Unified Process Model: Definition & Application

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  • 0:04 Opening Example
  • 0:49 Definition
  • 2:27 Unified Process Model Phases
  • 5:06 Lesson Summary
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Lesson Transcript
Instructor: Shweta Gadagkar

Shweta holds a Masters Degree in Biochemical Engineering and is a coding enthusiast

Process models in software engineering are simply a series of steps followed to create a software product. This lesson looks at the unified process model with an overview of the process steps. We'll also take a look at the applications of this model through some examples.

Opening Example

Let's say you own a small baking company, where you make and design custom cakes for different occasions. You now wish to take your business online, so that you could cater to a large customer base. You hire a web development company to build an online cake store for you. What kind of an approach would you like the developers to have towards creating your website? Would you want to receive the completed website all at once after a month, or would you like it to be developed in stages, so that you could take a look at the working software and request any modifications right away? It would be reasonable to go with the second approach, as you'd get to see well-developed bits of your website. It would also ensure that the developers were proceeding in the right direction. This is the same approach that you'd take if you were building a software product on the basis of the unified process model.


The unified process model (or UPM) is an iterative, incremental, architecture-centric, and use-case driven approach to software development. Let's first take a look at the use-case driven approach.

Use-Case Driven Approach

A use-case defines the interaction between two or more entities. The list of requirements specified by a customer are converted to functional requirements by a business analyst and generally referred to as use-cases. A use-case describes the operation of a software as interactions between the customer and the system, resulting in a specific output or a measurable return. For example, the online cake shop can be specified in terms of use cases such as 'add cake to cart,' 'change the quantity of added cakes in cart,' 'cake order checkout,' and so on. Each use case represents a significant functionality and could be considered for an iteration.

Architecture-Centric Approach

Now, let's take a closer look at the architecture-centric approach. Using this approach, you'd be creating a blueprint of the organization of the software system. It would include taking into account the different technologies, programming languages, operating systems, development and release environments, server capabilities, and other such areas for developing the software.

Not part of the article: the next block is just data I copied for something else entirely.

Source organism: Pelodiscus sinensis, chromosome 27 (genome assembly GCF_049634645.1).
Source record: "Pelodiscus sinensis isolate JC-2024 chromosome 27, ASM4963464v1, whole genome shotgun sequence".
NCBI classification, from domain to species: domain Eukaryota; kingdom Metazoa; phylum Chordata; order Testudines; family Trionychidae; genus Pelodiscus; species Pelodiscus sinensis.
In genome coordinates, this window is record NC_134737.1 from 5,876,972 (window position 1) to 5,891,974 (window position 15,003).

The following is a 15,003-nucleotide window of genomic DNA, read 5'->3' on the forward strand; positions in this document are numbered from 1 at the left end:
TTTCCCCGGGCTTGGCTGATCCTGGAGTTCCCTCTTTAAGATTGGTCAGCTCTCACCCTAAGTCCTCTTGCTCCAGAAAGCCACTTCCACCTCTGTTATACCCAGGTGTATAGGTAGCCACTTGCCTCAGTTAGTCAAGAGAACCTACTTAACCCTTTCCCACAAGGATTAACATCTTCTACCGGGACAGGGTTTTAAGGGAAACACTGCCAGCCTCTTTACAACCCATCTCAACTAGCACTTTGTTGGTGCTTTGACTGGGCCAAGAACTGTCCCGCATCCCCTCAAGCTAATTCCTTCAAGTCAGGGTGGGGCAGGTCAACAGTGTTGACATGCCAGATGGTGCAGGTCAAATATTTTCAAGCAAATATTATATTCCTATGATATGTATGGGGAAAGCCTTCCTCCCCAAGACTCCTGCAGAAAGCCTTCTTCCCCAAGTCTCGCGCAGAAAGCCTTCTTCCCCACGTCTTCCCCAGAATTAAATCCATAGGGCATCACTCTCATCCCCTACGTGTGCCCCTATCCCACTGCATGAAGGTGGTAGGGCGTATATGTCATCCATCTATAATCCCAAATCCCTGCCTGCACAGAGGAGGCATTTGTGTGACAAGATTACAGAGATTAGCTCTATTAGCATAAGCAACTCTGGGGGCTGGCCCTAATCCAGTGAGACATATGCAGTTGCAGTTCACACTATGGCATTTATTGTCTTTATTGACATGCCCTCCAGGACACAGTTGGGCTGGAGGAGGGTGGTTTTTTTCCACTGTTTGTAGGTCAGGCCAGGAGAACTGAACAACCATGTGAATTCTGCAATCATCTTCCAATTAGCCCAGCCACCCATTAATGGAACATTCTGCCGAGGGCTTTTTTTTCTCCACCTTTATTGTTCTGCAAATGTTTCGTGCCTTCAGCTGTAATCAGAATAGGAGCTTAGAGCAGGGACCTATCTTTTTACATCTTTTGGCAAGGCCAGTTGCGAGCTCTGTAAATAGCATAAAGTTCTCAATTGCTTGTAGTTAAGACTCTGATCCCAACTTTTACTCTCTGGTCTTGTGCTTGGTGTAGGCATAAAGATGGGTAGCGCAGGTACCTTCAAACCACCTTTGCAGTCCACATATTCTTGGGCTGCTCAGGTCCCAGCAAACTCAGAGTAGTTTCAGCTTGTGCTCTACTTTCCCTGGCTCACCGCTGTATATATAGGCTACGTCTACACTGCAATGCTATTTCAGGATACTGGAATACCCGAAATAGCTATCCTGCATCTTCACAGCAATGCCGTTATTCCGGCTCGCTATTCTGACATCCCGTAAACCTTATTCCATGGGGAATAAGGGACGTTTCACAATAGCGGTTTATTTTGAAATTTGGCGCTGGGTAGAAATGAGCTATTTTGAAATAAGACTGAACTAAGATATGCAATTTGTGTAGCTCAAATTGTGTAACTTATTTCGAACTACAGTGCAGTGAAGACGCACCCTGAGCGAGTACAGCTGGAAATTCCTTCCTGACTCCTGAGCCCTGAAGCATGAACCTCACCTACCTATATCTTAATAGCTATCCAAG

Iterative and Incremental Approach

And finally, let's take a closer look at the iterative and incremental approach.

Using an iterative and incremental approach means treating each iteration as a mini-project. Therefore, you'd develop the software as a number of small mini-projects, working in cycles. You'd develop small working versions of the software at the end of each cycle. Each iteration would add some functionality to the software according to the requirements specified by the customer.

Now that we saw the distinctive characteristics of the unified process model, let's take a look at the process steps involved.

Unified Process Model Phases

We'll go through the four different phases, one at a time, here:

  1. Inception: The inception phase is similar to the requirements collection and analysis stage of the waterfall model of software development. In this phase, you'd collect requirements from the customer and analyze the project's feasibility, its cost, risks, and profits.

  2. Elaboration: In this phase, you'd be expanding upon the activities undertaken in the inception phase. The major goals of this phase include creating fully functional requirements (use-cases) and creating a detailed architecture for fulfillment of the requirements. You'd also prepare a business case document for the customer.

  3. Construction: In this phase, you'd be writing actual code and implementing the features for each iteration. You'd be rolling out the first iteration of the software depending on the key use-cases that make up the core functionalities of the software system.

  4. Transition: In this phase, you'd be rolling out the next iterations to the customer and fixing bugs for previous releases. You would also deploy builds of the software to the customer.

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